Explicit Tenable Challenge to Validity in Plaintiff’s Pleadings Essential under Section 124(1)(b) of Trade Marks Act, 1999

Explicit Tenable Challenge to Validity in Plaintiff's Pleadings Essential under Section 124(1)(b) of Trade Marks Act, 1999In an ongoing trademark infringement proceeding, the Delhi High Court (hereinafter referred to as “the Court”) recently dismissed an application filed by Intercontinental Great Brands LLC (hereinafter “the plaintiff”) under Section 124(1)(b) of the Trade Marks Act, 1999 (hereinafter referred to as “the Act”) for initiating rectification proceedings in relation to Parle Products Pvt. Ltd.’s (hereinafter “the defendant”) mark “FABIO” registered under Class 30 for confectionary goods under Trademark application number 3876112 (Registration number 2356081).

The said order dated November 3, 2023, was passed under the premise that for an application under Section 124 of the Act, the sine qua non is a defence under Section 30(2)(e) of the Act by the Defendant and prima facie tenable independent plea of invalidity in the plaintiff’s pleadings.

Background Facts:

The plaintiff is the registered proprietor of the mark “OREO” and its variants (hereinafter referred to as the “OREO trademarks”), which have been used for its vanilla-filled chocolate cream cracker biscuits. In contrast, the defendant was manufacturing, selling and advertising cream-filled cookies/biscuits under the marks FABIO, FAB!O and their variants, including labels/trade dress and cookie trade dress (hereinafter referred to as “the impugned marks”). The plaintiff contended that the impugned marks are identical and/or deceptively and confusingly similar to the plaintiff’s well-known and earlier registered OREO trademarks. The defendant also filed several trademark applications for the impugned marks, which the plaintiff duly opposed.

The plaintiff successfully secured an interim injunction against the defendant vide an earlier order dated February 10, 2023 which prohibited the defendant from using the impugned marks FABIO or FAB! O for any purpose whatsoever and restrained from manufacturing, packing or selling their vanilla cream-filled chocolate sandwich biscuits under the packaging and trade dress, which was held deceptively similar to the plaintiff’s trade dress. Subsequently, the plaintiff applied Section 124(1)(b) of the Act to initiate rectification proceedings against the FABIO registered mark of the defendant.


The issue that emerged before the Court was thus whether the application filed by the plaintiff to initiate rectification proceedings against the defendant’s mark FABIO challenging its validity tenable.

Decision of the Court:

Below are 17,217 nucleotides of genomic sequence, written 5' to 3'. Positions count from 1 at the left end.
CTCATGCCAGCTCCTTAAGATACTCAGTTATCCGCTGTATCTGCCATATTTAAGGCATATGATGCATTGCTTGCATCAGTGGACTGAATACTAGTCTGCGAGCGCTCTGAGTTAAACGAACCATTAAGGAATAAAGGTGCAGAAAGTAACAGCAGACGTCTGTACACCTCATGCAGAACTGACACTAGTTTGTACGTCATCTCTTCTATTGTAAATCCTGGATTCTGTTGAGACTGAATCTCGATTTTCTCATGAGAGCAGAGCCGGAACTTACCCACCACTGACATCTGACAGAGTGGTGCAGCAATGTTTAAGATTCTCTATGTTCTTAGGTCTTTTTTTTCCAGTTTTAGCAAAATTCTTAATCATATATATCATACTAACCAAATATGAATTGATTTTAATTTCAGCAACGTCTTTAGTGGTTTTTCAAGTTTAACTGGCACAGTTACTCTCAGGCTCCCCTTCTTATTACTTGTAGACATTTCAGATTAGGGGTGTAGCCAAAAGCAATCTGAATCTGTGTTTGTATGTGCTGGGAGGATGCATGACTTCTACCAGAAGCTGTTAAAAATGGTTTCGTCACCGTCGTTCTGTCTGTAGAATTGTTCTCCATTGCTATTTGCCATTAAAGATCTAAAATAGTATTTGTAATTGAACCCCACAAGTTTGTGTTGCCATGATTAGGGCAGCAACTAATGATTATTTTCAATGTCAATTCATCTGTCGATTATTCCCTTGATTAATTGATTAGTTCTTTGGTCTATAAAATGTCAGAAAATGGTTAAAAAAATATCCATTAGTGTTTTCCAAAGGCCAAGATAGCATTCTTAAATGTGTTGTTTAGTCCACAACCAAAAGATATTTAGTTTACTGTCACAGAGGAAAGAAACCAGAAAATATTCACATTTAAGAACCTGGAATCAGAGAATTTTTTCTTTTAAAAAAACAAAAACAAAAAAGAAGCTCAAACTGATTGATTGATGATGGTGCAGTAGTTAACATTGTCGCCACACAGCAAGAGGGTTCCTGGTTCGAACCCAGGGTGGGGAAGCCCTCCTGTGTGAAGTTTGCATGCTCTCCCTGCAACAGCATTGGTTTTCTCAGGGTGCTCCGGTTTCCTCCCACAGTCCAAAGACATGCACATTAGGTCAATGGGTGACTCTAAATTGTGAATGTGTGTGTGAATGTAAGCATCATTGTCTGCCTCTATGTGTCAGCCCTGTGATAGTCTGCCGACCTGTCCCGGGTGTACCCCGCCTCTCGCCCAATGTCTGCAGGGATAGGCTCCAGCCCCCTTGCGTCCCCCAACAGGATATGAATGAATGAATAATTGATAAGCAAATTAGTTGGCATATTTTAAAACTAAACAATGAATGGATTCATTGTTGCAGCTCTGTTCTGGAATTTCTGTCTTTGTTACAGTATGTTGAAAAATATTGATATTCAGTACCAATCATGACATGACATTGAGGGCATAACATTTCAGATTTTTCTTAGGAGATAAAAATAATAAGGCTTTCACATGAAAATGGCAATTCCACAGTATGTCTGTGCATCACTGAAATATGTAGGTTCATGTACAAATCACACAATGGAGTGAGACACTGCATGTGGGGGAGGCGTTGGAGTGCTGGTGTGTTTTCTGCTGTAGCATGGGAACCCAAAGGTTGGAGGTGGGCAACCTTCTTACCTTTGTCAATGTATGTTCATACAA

Relying upon its earlier order in another matter, Dharampal Satyapal Ltd. v. Basant Kumar Makhija 2023 SCC Online Del 6598, the Court reiterated its interpretation of Section 124(1)(b) of the Act and dismissed the application of the plaintiff. To opine whether there is a prima facie tenable plea of invalidity, the Court examined the pleadings of the plaintiff and found that despite references to FABIO in the plaint, the plaintiff did not directly challenge the validity of the FABIO mark. However, as far as the defendant is concerned, the Court concluded that they asserted a defence under Section 30(2)(e) of the Act. Thus, since the plaintiff did not contest the FABIO mark’s legality in its plaint or its replication explicitly, the Court determined that the requirements under Section 124 of the Act haven’t been satisfied.

Section 124(1)(b) of the Act provides an instance where the defendant raises a particular defence of non-infringement owing to its trademark registration under Section 30(2)(e) of the Act, and the plaintiff challenges the validity of such trademark. Relevant portions of Section 124 and Section 30 of the Act have been provided below for the reader’s ease of reference:

“124. Stay of proceedings where the validity of registration of the trademark is questioned, etc.

(1) Where in any suit for infringement of a trademark–

(a) the defendant pleads that registration of the plaintiff’s trademark is invalid; or

(b) the defendant raises a defence under clause (e) of sub-section (2) of section 30, and the plaintiff pleads the invalidity of registration of the defendants’ trademark,

the Court trying the suit (hereinafter referred to as the Court) shall —

(i) if any proceedings for rectification of the register in relation to the plaintiff’s or defendant’s trademark are pending before the Registrar or the [High Court], stay the suit pending the final disposal of such proceedings;

(ii) if no such proceedings are pending and the Court is satisfied that the plea regarding the invalidity of the registration of the plaintiff’s or defendant’s trade mark is prima facie tenable, raise an issue regarding the same and adjourn the case for a period of three months from the date of the framing of the issue in order to enable the party concerned to apply to the [High Court] for rectification of the register.”